Calvinism and Arminianism are Christian doctrinal movements within the Protestant Reformation. Calvinism is based on the teachings of 16th-century French reformer John Calvin. Calvin's teachings were widely accepted in Switzerland, Britain and Northern Europe. Arminianism is based on the teachings of Jacob Arminius, a Dutch Reformed pastor and theologian who became controversial for disputing several of Calvin's teachings at a time when Calvinism dominated Reformed theology in Holland. Most evangelical Christians have been influenced by Calvinism, Arminianism or both.


Calvinism's main teachings are summarized in the Five Points of Calvinism. They are: (1) Total depravity, a teaching that contends all men are sinful and completely incapable of accepting grace without God's particular call; (2) Unconditional election, a teaching that contends God chose whom He would show mercy and save and whom He would judge before time; (3) Limited atonement, a teaching that suggests Jesus Christ's death on the cross was only intended to bring about the salvation of those who were chosen by God ahead of time; (4) Irresistible grace, which teaches that those who are chosen are incapable of resisting God's calling to be saved; (5) The preservation of the saints, which teaches that those who are chosen by God cannot lose their salvation under any circumstances.


Jacob Arminius' followers presented a summary of his disagreements, called the Five Articles of Remonstrance, to be considered by the Reformed Church shortly after his death. Arminians contend that: (1) Although all men are sinners, God's grace gives all the choice of accepting God's grace; (2) The Atonement purchased by Jesus Christ on the cross is sufficient for everyone in the world and applies to all who receive it by faith; (3) No one can come to Christ of his own effort, but the Holy Spirit enables all who decide to come to Christ to do so; (4) Everyone who hears the Gospel can choose to receive or reject God's grace; (5) Each believer must remain in the faith to retain salvation; thus it is possible for a believer to fall from God's grace.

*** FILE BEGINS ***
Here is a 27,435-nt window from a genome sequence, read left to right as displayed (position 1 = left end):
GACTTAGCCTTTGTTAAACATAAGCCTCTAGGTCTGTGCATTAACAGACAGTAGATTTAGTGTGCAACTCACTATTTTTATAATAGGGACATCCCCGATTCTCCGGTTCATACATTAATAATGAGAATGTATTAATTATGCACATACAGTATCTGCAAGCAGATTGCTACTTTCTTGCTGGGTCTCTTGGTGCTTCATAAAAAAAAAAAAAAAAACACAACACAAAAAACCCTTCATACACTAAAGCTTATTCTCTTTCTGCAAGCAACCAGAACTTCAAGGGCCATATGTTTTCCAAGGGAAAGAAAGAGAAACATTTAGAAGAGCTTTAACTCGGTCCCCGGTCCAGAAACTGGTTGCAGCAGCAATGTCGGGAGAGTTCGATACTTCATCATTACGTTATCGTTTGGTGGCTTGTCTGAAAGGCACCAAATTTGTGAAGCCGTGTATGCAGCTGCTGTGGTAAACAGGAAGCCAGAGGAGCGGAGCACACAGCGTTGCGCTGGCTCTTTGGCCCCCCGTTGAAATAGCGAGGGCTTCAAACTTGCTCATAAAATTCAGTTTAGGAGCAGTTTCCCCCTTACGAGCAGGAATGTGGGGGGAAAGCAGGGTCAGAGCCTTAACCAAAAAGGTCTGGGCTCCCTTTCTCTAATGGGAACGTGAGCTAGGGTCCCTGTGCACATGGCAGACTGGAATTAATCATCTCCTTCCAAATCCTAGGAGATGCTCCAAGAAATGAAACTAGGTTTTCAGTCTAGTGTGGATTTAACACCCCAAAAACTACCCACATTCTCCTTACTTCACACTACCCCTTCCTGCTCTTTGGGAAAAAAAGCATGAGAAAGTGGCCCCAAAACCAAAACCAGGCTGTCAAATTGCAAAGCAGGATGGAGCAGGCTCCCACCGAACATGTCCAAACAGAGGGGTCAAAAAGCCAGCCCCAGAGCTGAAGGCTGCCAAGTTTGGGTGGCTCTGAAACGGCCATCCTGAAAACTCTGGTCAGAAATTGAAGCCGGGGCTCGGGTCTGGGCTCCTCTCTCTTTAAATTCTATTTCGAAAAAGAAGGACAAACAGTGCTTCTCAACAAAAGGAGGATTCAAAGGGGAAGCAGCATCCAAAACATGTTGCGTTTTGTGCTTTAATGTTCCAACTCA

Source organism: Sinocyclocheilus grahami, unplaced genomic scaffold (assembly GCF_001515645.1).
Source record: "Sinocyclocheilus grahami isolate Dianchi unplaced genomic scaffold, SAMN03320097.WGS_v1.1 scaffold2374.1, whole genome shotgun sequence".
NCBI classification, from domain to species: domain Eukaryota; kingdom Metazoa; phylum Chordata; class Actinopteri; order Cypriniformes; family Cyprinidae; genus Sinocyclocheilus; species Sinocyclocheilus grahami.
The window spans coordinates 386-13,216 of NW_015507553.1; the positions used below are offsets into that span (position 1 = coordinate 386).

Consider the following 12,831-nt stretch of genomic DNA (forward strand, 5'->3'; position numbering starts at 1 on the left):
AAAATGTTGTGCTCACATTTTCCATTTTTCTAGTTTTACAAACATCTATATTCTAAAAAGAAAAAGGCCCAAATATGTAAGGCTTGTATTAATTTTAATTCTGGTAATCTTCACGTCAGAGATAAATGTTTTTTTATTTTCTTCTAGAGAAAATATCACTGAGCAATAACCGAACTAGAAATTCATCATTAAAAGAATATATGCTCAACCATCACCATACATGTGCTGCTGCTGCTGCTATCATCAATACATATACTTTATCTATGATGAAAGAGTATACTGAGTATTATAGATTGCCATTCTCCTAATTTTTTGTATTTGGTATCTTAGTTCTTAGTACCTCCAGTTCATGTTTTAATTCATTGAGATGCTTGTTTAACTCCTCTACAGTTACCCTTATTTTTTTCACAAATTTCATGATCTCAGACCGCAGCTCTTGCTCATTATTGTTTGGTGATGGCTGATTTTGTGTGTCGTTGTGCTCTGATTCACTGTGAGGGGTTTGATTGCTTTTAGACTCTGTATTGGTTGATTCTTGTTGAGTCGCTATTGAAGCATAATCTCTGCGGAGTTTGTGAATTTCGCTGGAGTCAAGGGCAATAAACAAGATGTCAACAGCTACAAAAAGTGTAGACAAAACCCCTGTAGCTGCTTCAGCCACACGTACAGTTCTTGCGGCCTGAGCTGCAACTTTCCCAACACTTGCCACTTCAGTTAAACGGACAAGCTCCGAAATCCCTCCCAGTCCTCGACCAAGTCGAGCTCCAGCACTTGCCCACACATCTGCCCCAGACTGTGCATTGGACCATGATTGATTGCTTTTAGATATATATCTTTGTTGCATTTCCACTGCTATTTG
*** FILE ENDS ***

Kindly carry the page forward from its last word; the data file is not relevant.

Evangelism, which literally means the spreading of good news, is the act of preaching, teaching, or sharing the Christian faith. Both Calvinists and Arminians heavily emphasize evangelism.

Calvinists believe that only those who are "elect," or predestined to accept the message of the Gospel, will be saved. They also believe that God foreordains the calling of the Christian to share the Gospel message. Most are quick to point out that no man knows who is or isn't elect, so the Gospel should be shared with all.

Arminians believe that anyone who hears the message of God's grace has the choice of accepting or rejecting it. They further believe that there are only two ways to be saved. One is to live a completely perfect life (something they believe only Jesus Christ has done or will ever do) or accept God's grace by faith in Jesus Christ. For Arminians, this makes it all the more important to share their faith.


Many Protestant denominations are influenced by Calvinism, Arminianism, or both. The churches most directly influenced by Calvinist teachings include the Presbyterian and Reformed Churches. The churches most directly influenced by Arminian teachings include the Methodist, Wesleyan, Pentecostal and Nazarene Churches.

Many churches are influenced by both Calvinism and Arminianism to some degree. Most Baptists, for example, agree with Arminians on most points except those having to do with falling from grace. On that point, their teachings reflect those of John Calvin, who taught that once a person is saved, he cannot lose that salvation. Proponents of both theological positions agree that it is important for Christians to evangelize, spreading the Gospel of Jesus Christ around the world.

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